since the meat street dog star experiment, i have been mainly experimenting with old skool break beat as time allows. the current tune seems to be forming into a hi tempo breakfest with some phat synth judder - but i am also trying to keep it slightly organic with a bit of guitar. hopefully this will be up in the cloud in a couple of weeks' time.
recent experiments with various arpeggiators in the studio got me thinking that it is entirely possible to plumb together a club single in a couple of button presses. A series of notes, some en vogue fx, a library of samples and robert's yer father's brother. in the end, it is only who you know not what you know that can make the difference between the obscurity of deep-space and the rocket-ship of popularity.
this has always been the case, of, course. but perhaps there is the risk that the human elements of ingenuity are now becoming off-the-shelf components. the challenge remains for us to make our own mark, however hard that may be.
personally, i try to write everything from the ground up - from the bass drum to the lead riff. my rule of thumb is that if it has more than two notes or two beats in it, then i can't use the sample. i certainly can't use someone else's filter-swept synth effect - it's already tired before it hits the wav file.
it is the creative process i enjoy, even if the result is not going to be an ear-worm destined for a category-a playlist or a children's sugar-fuelled disco.
at the same time, though, i'm perfectly happy to use the craft to sell a bottle of popular soft drink if it lets me continue with my own sonic expeditions. so i can't complain if a formerly amazing song swiftly turns into a regurgitated corporate mess. zen.
there are other strange things happening deep within the internet. there is evidence that it is becoming self aware.
with competition hot across the so-called social network platforms, there is now a means to post to all channels using certain tools. but it doesn't stop there. we can build our social following in an automated fashion by using tools like ifttt.
this piece of genius lets you do simple things like send an email when someone posts a picture of you on LifeInvader. but it can also let you do things like follow anyone who mentions a particular hashtag on twitter, whilst auto-following your own followers.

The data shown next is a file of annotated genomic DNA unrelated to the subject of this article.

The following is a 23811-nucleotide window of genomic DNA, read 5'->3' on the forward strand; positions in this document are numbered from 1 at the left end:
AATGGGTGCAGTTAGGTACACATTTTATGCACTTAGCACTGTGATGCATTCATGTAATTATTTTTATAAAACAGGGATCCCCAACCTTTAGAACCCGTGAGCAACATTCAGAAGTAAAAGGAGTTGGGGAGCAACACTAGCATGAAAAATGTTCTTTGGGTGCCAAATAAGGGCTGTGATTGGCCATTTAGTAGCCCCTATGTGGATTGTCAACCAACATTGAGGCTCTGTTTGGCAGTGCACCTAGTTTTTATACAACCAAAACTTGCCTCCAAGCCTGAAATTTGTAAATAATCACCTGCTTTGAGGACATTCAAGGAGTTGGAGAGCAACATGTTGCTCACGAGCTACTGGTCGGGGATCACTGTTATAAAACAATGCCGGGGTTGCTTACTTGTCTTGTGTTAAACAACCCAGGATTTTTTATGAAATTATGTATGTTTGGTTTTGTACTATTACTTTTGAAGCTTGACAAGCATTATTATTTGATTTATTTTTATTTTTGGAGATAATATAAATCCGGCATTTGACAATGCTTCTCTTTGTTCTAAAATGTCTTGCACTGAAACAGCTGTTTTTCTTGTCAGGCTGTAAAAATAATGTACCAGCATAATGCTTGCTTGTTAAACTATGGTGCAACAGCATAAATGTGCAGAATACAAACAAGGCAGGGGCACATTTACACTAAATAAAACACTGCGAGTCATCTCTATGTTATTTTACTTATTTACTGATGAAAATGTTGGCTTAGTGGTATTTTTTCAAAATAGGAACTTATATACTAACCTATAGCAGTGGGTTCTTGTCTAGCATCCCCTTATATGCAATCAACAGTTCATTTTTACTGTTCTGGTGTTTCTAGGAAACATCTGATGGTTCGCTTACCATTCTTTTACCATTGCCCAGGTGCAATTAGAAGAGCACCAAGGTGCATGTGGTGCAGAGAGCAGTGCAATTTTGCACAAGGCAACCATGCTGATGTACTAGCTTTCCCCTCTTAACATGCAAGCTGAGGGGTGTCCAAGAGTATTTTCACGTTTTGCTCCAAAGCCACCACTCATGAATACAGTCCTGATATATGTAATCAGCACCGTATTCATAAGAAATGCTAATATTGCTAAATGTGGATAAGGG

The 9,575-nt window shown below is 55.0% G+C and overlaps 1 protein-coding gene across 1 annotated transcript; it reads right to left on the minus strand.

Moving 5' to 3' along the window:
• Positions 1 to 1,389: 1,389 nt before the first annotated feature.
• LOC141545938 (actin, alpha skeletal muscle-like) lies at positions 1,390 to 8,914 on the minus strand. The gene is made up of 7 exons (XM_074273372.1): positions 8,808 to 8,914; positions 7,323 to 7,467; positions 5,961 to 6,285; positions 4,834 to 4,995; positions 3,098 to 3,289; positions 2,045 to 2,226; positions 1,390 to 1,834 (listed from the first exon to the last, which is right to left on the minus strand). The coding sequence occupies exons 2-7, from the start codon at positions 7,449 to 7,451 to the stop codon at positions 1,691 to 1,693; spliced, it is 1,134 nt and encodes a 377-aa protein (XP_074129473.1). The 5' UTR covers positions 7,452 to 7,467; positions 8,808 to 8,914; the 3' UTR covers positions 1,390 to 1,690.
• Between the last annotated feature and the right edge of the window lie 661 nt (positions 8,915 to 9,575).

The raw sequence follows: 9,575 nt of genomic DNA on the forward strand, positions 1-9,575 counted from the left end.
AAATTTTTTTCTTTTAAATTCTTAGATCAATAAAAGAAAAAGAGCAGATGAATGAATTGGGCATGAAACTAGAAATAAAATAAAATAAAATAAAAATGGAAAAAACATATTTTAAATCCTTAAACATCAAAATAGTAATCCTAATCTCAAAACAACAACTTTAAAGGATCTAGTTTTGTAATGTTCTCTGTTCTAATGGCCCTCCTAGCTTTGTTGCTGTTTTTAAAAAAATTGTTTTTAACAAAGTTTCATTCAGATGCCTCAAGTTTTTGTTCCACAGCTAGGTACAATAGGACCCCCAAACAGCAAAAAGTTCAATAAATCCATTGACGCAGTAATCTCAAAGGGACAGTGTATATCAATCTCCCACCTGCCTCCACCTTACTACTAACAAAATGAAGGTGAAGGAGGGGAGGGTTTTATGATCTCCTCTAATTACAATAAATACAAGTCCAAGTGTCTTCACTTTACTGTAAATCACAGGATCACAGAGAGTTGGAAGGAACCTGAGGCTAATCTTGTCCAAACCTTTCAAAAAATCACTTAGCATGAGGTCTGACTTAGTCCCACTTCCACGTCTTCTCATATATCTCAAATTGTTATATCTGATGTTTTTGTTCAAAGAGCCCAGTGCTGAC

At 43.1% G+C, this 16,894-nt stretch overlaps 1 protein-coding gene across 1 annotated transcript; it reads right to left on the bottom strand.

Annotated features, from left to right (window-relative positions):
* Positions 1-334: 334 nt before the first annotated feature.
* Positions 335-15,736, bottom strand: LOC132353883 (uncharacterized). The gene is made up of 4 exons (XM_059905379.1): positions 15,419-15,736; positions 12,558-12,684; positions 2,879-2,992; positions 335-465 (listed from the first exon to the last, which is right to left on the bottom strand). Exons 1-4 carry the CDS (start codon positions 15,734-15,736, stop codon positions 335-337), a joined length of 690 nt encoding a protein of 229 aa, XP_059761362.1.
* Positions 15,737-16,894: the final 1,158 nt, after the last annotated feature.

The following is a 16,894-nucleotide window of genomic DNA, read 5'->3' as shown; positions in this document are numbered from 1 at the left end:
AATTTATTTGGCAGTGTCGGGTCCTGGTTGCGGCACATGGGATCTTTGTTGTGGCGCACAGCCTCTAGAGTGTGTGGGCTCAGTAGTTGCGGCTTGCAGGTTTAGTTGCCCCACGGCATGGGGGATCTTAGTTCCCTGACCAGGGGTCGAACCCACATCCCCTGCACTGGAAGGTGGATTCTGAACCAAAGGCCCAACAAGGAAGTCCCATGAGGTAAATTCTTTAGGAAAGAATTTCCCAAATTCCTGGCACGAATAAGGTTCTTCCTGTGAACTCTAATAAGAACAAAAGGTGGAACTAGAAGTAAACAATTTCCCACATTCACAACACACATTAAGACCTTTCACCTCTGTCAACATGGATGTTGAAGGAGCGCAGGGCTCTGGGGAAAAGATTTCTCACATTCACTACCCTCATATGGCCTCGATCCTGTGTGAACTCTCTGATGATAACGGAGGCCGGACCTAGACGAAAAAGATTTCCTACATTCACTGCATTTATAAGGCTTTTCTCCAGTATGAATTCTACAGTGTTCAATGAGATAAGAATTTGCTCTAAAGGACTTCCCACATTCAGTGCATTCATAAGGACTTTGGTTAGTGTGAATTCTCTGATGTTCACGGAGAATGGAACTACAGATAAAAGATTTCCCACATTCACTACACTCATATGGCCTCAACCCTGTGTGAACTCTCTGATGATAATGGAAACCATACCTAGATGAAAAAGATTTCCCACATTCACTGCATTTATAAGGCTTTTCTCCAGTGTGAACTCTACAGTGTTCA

where does such a feedback loop end? with automatic playlist generators, it must make sense to the internet (as it would to a radio 1 dj) to add popular tunes to people's media streams. but if the playlists are generating the popularity, all a machine needs to do is select some pish mp3 at random to make it tomorrow's viral darling.
software may not yet be fixing its own bugs, but it happily builds and releases itself across the web on a daily basis. more bugs are buzzing around than ever before.
an augmented version of ourselves is already represented on social networks, and this kind of amplification and feedback can let our online existences can intermingle automatically without any human intervention.
is life indeed imitating art? perhaps not. past views of the future promised us flying cars and space ships exploring far away galaxies. the same visions showed us world peace and utopia. and what did we get? smart phones. no one seems to have predicted that most of us walk around hunched over little screens which we stroke with our thumbs. oo. precious.
how much more advanced are we now than 2000 years ago, in the philosophical sense? governments still swing between democracy and tyranny. the poor still go hungry and the rich still get fat. people still kill "them" because they are not "us". and the same propaganda and sensationalism echo from the roof tops. i wonder when the future will return to save us